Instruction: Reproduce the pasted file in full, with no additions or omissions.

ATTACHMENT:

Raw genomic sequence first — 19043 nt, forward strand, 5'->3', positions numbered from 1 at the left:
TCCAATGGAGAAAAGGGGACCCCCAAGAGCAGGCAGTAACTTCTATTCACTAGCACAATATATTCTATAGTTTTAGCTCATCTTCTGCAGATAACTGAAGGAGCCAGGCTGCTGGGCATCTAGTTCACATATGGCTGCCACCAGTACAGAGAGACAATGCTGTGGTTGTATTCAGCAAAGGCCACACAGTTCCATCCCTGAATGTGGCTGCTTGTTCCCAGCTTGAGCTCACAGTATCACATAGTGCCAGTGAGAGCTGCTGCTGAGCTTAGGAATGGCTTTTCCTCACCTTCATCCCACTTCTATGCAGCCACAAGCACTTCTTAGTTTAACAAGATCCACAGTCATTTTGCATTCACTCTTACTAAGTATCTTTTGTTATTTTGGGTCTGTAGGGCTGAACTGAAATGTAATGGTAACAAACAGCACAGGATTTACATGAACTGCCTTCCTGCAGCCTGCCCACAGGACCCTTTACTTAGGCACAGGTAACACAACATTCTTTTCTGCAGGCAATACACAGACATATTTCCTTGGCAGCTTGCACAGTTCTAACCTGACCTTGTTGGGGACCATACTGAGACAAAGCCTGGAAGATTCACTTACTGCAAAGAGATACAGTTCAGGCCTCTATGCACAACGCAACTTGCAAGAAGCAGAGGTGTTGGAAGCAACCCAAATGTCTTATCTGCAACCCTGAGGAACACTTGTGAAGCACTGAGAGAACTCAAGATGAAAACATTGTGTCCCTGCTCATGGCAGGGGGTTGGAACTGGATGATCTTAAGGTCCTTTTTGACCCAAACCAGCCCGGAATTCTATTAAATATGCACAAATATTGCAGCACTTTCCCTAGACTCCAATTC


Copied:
Raw genomic sequence first — 19043 nt, forward strand, 5'->3', positions numbered from 1 at the left:
TCCAATGGAGAAAAGGGGACCCCCAAGAGCAGGCAGTAACTTCTATTCACTAGCACAATATATTCTATAGTTTTAGCTCATCTTCTGCAGATAACTGAAGGAGCCAGGCTGCTGGGCATCTAGTTCACATATGGCTGCCACCAGTACAGAGAGACAATGCTGTGGTTGTATTCAGCAAAGGCCACACAGTTCCATCCCTGAATGTGGCTGCTTGTTCCCAGCTTGAGCTCACAGTATCACATAGTGCCAGTGAGAGCTGCTGCTGAGCTTAGGAATGGCTTTTCCTCACCTTCATCCCACTTCTATGCAGCCACAAGCACTTCTTAGTTTAACAAGATCCACAGTCATTTTGCATTCACTCTTACTAAGTATCTTTTGTTATTTTGGGTCTGTAGGGCTGAACTGAAATGTAATGGTAACAAACAGCACAGGATTTACATGAACTGCCTTCCTGCAGCCTGCCCACAGGACCCTTTACTTAGGCACAGGTAACACAACATTCTTTTCTGCAGGCAATACACAGACATATTTCCTTGGCAGCTTGCACAGTTCTAACCTGACCTTGTTGGGGACCATACTGAGACAAAGCCTGGAAGATTCACTTACTGCAAAGAGATACAGTTCAGGCCTCTATGCACAACGCAACTTGCAAGAAGCAGAGGTGTTGGAAGCAACCCAAATGTCTTATCTGCAACCCTGAGGAACACTTGTGAAGCACTGAGAGAACTCAAGATGAAAACATTGTGTCCCTGCTCATGGCAGGGGGTTGGAACTGGATGATCTTAAGGTCCTTTTTGACCCAAACCAGCCCGGAATTCTATTAAATATGCACAAATATTGCAGCACTTTCCCTAGACTCCAATTC